Day 9 was an evening session at the studio.
I didn’t practice on Day 10. I (we, my partner in this Challenge) had every intention to attend a late afternoon class but plans changed. Afterwards, I/we both wished we had gone regardless of what had come up, but it was too late. We missed a day.
Day 11. Started the day teaching my usual Friday morning Intro class. I began,
Often, teachers will suggest setting an intention for your practice. It can be something like finding strength, relaxing, showing kindness to yourself, dedicating your practice to another….that kind of thing.
I wanted them to dig deeper.
What is your intention for being here today? There are many other places you could be this morning so what brings you to this studio, this session, this time on your mat? People come to yoga with all kinds of different reasons or intentions. What is yours?
That was the question I posed this morning as we settled in.
Reasons or intentions might be to lose weight, work on stretching hamstrings if they’re a runner, time out of the house and away from kids and responsibilities, looking for stress relief. Or, they might just love the physical practice or the philosophy of yoga. It could be a multitude of things.
I was hoping each would take a moment and consider the question. For a person to get up early on the first day of the weekend, roll out their mat and begin practice at 8:30am takes effort and shows some level of commitment. But I wanted to lead them to the why of their practice, if they didn’t already know. Or at least to think about it a little.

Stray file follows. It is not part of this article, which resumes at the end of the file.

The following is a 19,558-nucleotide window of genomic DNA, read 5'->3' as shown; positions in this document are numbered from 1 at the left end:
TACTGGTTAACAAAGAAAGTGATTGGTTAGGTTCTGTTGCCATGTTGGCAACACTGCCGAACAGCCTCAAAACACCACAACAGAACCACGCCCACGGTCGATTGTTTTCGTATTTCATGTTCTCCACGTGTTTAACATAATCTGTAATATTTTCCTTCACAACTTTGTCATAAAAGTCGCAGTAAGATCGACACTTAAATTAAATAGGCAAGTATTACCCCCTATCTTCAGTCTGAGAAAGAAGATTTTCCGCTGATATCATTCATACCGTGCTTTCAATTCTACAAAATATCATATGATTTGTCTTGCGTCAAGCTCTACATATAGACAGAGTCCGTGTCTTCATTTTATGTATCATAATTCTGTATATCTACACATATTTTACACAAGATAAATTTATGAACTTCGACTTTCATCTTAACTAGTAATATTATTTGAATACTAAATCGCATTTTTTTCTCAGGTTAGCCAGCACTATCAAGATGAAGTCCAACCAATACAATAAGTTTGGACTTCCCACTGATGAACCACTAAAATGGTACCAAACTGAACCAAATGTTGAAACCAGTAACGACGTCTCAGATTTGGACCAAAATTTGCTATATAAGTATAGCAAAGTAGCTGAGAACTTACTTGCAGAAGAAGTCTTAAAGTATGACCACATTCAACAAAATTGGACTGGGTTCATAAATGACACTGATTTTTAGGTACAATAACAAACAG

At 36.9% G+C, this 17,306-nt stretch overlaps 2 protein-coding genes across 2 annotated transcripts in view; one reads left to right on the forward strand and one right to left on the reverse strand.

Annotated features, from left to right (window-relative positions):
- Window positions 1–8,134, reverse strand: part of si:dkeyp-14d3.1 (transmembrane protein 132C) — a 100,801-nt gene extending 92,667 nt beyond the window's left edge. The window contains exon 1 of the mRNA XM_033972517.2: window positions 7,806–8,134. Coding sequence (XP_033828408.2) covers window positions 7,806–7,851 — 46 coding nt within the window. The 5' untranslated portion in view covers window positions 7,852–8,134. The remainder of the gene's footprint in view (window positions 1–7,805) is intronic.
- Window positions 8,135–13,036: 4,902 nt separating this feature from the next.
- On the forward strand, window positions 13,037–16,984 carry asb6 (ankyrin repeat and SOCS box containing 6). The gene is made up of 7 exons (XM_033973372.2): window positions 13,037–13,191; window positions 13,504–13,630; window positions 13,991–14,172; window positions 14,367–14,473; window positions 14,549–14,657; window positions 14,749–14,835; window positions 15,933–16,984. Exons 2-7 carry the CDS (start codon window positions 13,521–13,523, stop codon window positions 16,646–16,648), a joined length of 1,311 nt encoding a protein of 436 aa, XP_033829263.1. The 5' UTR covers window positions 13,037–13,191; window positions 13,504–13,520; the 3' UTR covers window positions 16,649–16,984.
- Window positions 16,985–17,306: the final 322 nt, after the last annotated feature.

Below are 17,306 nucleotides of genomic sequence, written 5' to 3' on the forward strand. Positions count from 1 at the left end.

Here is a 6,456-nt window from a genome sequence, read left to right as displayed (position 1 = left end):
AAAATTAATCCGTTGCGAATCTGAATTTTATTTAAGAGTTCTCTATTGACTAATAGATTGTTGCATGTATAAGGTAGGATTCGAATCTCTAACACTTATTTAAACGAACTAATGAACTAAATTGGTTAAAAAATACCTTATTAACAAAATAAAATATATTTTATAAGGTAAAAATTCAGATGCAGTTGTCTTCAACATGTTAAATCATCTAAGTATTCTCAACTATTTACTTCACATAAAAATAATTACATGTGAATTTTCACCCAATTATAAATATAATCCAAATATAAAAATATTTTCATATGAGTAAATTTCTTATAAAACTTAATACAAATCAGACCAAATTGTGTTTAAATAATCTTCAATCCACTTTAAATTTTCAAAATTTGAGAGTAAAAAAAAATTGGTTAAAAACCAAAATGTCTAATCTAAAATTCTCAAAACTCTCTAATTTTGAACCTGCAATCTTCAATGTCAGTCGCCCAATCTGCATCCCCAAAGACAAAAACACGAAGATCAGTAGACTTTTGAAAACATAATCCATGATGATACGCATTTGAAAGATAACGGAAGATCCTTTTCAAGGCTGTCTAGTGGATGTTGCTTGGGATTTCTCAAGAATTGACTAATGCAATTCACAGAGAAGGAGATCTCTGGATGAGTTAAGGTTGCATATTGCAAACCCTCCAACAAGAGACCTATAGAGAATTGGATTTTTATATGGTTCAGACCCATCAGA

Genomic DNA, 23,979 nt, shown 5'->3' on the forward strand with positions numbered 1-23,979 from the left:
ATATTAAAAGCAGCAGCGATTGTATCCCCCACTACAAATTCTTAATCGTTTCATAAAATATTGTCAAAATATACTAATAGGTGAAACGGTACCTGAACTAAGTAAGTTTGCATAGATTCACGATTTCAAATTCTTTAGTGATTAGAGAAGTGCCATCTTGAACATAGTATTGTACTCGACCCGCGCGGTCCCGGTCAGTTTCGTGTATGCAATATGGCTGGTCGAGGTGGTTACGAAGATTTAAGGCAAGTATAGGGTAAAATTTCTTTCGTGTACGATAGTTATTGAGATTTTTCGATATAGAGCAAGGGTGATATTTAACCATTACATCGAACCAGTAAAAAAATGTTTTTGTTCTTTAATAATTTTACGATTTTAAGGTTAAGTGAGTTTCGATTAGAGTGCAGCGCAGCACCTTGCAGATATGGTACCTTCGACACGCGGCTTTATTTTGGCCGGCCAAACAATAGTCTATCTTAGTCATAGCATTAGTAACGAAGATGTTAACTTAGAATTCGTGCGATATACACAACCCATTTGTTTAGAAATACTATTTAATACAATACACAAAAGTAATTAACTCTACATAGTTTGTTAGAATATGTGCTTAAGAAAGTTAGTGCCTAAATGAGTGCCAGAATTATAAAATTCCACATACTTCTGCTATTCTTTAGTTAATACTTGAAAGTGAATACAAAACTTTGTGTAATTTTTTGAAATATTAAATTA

Very quickly the hour passed, class was over and it was my turn to practice. I went in to join a led Astanga Primary Series class.
We begin by putting aside a little time each day so that we can deliberately slow down and in doing so find a more natural rhythm that supports our well-being. This more relaxed rhythm allows us to reflect rather than react, to soften rather than harden, and to see clearly how things are now rather than dwell on the past or worry about the future. We achieve this in Yoga practice by simple means. Through the practice of postures we release pent-up tensions that have accumulated in our body, and we further refine our physical senses so that we become sensitive, adaptive, and resilient. Simultaneously, we reacquaint ourselves with the cyclic nature of our breath and its relationship to the sensate wisdom of our body. We learn to inhale completely and open to new experience. We learn to exhale completely and let go of unnecessary tension and the past. And we learn to rest in the pauses in between this arising and dissolving cycle. Like a surfer out on the ocean swell, we start to align ourselves with the ebb and flow of life rather than fight with it. Gradually we begin to recognize that in between the ups and downs and the coming and going, there is a matrix of stillness that is the backdrop of all phenomena.
I’ve only been taking in this particular Astanga class again for the past few weekends. I struggle with it at times. It is a challenge for me. Sometimes I think it may not be the best style of practice for me, my body, my age. But there are other ways in which it is just right, just what I’m looking for. It fits with my reasons to practice. On some days.
Through practice I’ve learned and gained some of what Donna writes of. More than anything though, my well being is supported by my practice.
So tomorrow, very simply, I will practice again.
What is your intention? Your reason to practice?